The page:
My kids had school today, as a snow make-up day, which really gets me going.  Either have school on the holiday, or don’t.  But, trying to be an optimist, I hoped that the school and teachers could use at least a small portion of their day to discuss Dr. King or Rosa Parks or anything at all about the Civil Rights Movement.  But when they got home from school and I asked, they both said no. UGH!!!  I was happy that I had the foresight to read to them my favorite book this morning, one I highly recommend to anyone with children.  It’s called “Freedom on the Menu” and it’s the true story of the Greensboro Sit-ins, told from a little girl’s perspective.  We had the opportunity to visit the Woolworth’s in Greensboro when we were in North Carolina a few years ago, after we had first read the book.  Check it out.
So… let us remember, like Patricia Digh said, “Rosa Parks is dead. The next generation of civil rights heroes must be white people.”
Let’s no longer be silent about the things that really matter.

Accepting the life that is waiting for us

“That they might have joy” column by Jacki  Wood

As a little girl, I had a lot of dreams and plans.

I dreamed of having a home with my husband and children nestled in the mountains of Colorado, where I could look out my window and be inspired by the view to write great things.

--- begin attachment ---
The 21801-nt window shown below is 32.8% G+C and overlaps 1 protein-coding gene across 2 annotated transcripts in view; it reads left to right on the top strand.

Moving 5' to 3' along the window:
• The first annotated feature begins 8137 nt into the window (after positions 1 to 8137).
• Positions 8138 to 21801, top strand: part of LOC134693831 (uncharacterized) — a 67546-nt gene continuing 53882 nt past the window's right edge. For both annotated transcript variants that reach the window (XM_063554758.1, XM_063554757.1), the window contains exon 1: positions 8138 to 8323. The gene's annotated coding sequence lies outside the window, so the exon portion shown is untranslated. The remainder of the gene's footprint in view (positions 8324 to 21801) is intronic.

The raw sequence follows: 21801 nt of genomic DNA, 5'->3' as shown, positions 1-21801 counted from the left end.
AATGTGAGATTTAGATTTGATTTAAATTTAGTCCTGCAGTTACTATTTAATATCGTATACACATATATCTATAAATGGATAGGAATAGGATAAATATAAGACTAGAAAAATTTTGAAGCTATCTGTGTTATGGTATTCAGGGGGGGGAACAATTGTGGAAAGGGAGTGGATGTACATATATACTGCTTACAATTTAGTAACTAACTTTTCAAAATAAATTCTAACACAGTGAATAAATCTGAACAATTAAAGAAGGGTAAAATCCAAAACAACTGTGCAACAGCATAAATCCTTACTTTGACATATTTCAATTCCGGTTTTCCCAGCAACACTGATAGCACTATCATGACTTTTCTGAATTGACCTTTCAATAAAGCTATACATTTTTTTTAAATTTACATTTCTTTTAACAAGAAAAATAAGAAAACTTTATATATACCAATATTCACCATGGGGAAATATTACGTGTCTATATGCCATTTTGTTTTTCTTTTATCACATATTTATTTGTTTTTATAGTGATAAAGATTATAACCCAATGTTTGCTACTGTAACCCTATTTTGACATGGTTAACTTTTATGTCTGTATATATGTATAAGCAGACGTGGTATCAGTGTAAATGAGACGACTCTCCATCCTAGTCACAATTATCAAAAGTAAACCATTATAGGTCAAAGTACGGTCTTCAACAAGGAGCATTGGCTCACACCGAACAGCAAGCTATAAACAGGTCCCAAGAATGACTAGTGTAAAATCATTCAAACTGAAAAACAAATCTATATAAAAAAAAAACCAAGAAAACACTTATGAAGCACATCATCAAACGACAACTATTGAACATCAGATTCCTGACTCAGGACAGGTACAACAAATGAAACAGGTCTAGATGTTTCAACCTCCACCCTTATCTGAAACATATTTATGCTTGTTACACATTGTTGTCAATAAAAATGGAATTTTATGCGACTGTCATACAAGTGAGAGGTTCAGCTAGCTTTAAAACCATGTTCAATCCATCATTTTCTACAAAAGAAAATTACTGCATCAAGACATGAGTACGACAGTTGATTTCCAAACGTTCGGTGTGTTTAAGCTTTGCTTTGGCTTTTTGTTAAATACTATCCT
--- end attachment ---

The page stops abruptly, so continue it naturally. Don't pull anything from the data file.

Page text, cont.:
I also wanted to one day play basketball at Stanford and become the first white woman Harlem Globetrotter. I dreamed of being a great teacher and coach. I planned to write a book, start my own sports camp for underprivileged kids and own a beach house in Chile.

Some of these still might be in my future. But some, like being a Globetrotter, most likely won’t happen.

And that’s okay.

In recent years, I’ve been trying to move away from following some of these plans or things that I thought I wanted and move more toward following my bliss, a phrase coined by American writer and lecturer, Joseph Campbell.

“We must let go of the life we have planned,” he said, “so as to accept the one that is waiting for us.”

He said it’s not just a matter of doing what you like or doing as you’re told to do. But it’s determining what you are truly passionate about and trying to give yourself wholly to it.

I was reminded of this philosophy when I attended a small ceremony on January 13 at the library. Mayor Chad Jackson proclaimed the day as “Diane Houston Day” in honor of her recent retirement.

As Diane spoke, I realized she epitomized following your bliss.

Looking back, she said she didn’t know what she wanted to do with her life. But when she first walked into the library, she knew it was the place she was meant to be.

Thirty years ago when Diane took over, I was three years old and attending my first Story Hour there.

A flood of library memories came rushing back to me…dressing up for Halloween, eating homemade cookies, walking carefully down those steep steps to the scary old basement, falling in love with Paddington Bear and numerous other storybook characters, checking out books each week.

There was always a calm, quietness to Diane as she would read and share her love of books with us. And there still is.

For over 30 years, her passion for books and people have served this community well, and she will be missed.

She may have had other plans and dreams growing up, but she accepted the one waiting for her. And I’m grateful she did.

“Follow your bliss,” Campbell said. “Find where it is, and don’t be afraid to follow it.”